According to the fourth aspect of the present invention, a signal processing method of quantizing pixel values within a pixel area having M (M is an integer of not less than 2) pixels into data of 2N steps by N bits (N is a positive integer), wherein a decimal part of data in the entire pixel area is expressed by increasing or decreasing, by one, pixel values of a predetermined number of pixels among the M pixels, on the basis of the decimal part of the data in the entire pixel area.

According to the fifth aspect of the present invention, a signal processing method of obtaining a level shift value having a precision higher than a quantization step of pixel data from the pixel data within a predetermined area of a digital image, wherein one quantization step is added to or subtracted from the pixel data at a probability corresponding to a part of the level shift value that is lower than the quantization step.

According to the sixth aspect of the present invention, a signal processing method of calculating a clamping level at a precision higher than a quantization step of image data, wherein one quantization step is subtracted from pixel data at a probability corresponding to data of the clamping level that is lower than the quantization step.

According to the seventh aspect of the present invention, a program causing a computer to execute the above method.

According to the eighth aspect of the present invention, a storage medium computer-readably storing the above program.

Other objects and advantages besides those discussed above shall be apparent to those skilled in the art from the description of a preferred embodiment of the invention which follows. In the description, reference is made to accompanying drawings, which form a part hereof, and which illustrate an example of the invention. Such example, however, is not exhaustive of the various embodiments of the invention, and therefore reference is made to the claims which follow the description for determining the scope of the invention.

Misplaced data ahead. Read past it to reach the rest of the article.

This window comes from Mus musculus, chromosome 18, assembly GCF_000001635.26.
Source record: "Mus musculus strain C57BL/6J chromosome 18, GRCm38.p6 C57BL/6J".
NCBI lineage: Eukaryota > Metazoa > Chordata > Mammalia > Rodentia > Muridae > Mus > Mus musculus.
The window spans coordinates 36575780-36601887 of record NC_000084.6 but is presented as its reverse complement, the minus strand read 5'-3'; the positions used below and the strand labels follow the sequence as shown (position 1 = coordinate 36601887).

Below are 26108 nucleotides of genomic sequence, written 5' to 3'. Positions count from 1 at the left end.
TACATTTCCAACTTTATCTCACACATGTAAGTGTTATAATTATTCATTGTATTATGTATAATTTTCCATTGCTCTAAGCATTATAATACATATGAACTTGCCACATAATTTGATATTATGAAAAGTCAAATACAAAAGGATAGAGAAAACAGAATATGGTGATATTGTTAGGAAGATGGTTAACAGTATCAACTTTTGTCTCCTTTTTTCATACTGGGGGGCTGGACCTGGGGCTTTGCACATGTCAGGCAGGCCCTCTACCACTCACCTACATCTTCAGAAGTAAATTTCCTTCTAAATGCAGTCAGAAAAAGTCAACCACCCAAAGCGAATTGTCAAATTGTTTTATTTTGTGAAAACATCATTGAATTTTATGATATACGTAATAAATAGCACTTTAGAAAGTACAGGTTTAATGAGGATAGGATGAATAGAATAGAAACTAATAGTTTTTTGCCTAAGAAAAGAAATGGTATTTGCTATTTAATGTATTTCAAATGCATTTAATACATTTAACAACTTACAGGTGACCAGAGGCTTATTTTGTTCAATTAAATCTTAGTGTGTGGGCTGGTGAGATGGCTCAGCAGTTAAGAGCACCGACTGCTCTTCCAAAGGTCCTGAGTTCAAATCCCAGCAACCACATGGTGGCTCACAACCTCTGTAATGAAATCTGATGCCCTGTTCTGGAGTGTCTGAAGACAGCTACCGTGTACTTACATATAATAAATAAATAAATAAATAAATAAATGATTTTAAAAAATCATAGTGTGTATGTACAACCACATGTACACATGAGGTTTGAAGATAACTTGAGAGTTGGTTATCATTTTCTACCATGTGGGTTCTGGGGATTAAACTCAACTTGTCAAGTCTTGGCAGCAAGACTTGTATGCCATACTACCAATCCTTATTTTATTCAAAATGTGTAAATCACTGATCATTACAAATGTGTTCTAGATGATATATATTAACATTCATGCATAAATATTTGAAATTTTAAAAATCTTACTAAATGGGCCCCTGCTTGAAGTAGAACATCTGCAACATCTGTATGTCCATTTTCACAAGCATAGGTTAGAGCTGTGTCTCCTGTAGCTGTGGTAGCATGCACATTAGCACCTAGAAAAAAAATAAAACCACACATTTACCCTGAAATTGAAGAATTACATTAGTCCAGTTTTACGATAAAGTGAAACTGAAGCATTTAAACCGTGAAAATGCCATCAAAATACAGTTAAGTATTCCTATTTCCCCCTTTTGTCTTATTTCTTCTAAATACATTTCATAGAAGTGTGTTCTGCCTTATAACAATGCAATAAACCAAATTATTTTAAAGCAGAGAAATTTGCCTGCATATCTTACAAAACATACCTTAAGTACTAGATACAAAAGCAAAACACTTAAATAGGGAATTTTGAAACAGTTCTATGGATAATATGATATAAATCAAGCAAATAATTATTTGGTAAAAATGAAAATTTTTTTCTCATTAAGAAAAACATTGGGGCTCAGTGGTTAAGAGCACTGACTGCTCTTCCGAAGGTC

BRIEF DESCRIPTION OF THE DRAWINGS

FIG. 1 is a block diagram showing the overall configuration of a conventional camera system;

FIGS. 2A and 2B are views for explaining a principle according to the first embodiment of the present invention;

FIG. 3 is a block diagram showing an example of a circuit configuration according to the first embodiment;

FIG. 4 is a schematic view of a captured image for explaining a digital clamping method according to the second embodiment of the present invention; and

FIGS. 5A to 5D are graphs for explaining an example of detailed digital clamping operation according to the second embodiment.

DETAILED DESCRIPTION OF THE PREFERRED EMBODIMENTS

Preferred embodiments of the present invention will be described below.

The outline of the embodiments will be explained.

The embodiments are related to a method of temporarily saving part of bit information to be reduced by an error diffusion process and suppressing degradation of the image quality caused by reduction of the bit width when the bit width of image data is reduced to decrease the data amount in storing data having undergone an image process in a storage means such as a frame memory or memory card in a case in which the number of quantization bits is increased for a high-precision digital image process in a digital image processing apparatus such as a digital camera or digital video camera, or the bit width increases due to a digital image process having a precision higher than the quantization step of image data.